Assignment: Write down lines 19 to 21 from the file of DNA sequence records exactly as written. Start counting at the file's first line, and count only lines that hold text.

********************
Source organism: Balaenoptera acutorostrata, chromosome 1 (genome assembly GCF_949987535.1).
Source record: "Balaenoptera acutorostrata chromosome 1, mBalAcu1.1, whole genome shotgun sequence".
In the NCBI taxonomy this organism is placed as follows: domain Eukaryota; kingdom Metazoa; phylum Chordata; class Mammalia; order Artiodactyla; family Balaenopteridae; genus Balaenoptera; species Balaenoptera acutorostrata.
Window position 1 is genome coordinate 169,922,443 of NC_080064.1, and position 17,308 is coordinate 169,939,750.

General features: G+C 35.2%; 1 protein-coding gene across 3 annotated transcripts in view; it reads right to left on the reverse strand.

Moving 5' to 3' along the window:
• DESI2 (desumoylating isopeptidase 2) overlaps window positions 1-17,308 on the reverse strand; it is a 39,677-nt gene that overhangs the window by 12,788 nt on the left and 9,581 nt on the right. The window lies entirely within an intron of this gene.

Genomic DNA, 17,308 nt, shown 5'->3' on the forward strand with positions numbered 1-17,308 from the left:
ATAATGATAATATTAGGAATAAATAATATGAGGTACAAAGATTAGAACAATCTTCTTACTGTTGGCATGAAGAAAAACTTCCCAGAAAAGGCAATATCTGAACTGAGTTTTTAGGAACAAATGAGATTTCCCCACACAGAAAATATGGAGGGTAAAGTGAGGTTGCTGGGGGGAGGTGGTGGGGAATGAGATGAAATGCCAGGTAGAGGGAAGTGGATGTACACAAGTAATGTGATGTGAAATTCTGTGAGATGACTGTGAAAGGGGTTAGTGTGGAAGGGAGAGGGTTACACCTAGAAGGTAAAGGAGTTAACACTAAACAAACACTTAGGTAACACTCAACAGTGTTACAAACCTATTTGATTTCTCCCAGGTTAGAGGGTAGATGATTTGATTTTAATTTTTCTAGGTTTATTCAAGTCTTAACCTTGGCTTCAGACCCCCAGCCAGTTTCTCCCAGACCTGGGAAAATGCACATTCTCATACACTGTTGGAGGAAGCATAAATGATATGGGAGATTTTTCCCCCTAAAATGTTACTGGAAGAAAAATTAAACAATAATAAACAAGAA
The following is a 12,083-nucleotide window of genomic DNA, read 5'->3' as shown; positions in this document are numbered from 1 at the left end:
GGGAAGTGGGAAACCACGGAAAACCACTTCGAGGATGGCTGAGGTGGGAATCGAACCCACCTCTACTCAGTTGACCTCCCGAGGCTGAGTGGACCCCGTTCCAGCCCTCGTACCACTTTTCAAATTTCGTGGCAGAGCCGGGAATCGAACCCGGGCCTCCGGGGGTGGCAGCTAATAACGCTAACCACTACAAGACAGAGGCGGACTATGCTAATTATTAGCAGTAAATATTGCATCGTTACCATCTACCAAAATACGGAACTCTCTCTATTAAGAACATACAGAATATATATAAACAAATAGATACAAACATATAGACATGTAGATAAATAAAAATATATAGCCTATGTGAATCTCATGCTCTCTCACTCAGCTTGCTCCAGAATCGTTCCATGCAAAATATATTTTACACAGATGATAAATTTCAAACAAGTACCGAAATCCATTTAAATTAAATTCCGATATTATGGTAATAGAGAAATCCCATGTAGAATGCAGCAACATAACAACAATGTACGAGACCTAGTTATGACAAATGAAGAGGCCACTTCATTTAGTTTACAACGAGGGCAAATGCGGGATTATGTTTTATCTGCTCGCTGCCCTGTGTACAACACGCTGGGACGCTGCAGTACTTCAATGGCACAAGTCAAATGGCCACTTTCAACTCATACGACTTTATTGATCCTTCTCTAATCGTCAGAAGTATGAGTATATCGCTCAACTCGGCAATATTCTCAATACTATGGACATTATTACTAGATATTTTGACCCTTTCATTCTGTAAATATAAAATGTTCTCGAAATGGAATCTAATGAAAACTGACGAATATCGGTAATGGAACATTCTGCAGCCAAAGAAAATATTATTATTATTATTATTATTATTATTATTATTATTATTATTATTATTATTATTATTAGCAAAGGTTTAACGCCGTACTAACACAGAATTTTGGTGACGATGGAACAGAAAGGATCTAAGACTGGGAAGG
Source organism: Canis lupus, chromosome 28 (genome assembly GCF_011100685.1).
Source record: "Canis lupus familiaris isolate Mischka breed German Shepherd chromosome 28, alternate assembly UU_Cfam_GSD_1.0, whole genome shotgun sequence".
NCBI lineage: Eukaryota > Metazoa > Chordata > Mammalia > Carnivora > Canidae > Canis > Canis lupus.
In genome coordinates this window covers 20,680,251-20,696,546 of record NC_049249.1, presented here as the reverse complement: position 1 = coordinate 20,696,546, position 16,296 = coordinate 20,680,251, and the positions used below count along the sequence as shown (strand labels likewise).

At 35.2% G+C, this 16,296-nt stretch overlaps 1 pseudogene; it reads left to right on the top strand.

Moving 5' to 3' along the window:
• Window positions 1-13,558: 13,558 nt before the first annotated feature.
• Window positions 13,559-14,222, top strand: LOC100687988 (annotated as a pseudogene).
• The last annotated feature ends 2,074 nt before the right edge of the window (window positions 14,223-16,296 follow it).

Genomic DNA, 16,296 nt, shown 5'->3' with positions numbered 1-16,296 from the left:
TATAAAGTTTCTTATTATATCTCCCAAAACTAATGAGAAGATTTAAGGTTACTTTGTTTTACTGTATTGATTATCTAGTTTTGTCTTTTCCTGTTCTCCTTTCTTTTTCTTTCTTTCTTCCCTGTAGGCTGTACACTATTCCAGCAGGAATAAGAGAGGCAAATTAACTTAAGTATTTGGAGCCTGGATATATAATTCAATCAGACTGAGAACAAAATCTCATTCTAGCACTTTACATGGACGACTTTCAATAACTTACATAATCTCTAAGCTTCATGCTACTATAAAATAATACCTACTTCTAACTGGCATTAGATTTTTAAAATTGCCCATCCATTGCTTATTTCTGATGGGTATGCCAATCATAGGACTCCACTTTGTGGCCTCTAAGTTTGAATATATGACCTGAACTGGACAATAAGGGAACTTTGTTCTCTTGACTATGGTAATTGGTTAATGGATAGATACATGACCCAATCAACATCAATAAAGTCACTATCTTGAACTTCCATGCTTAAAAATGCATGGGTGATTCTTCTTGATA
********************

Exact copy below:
• Window positions 13,559-14,222, top strand: LOC100687988 (annotated as a pseudogene).
• The last annotated feature ends 2,074 nt before the right edge of the window (window positions 14,223-16,296 follow it).

Genomic DNA, 16,296 nt, shown 5'->3' with positions numbered 1-16,296 from the left: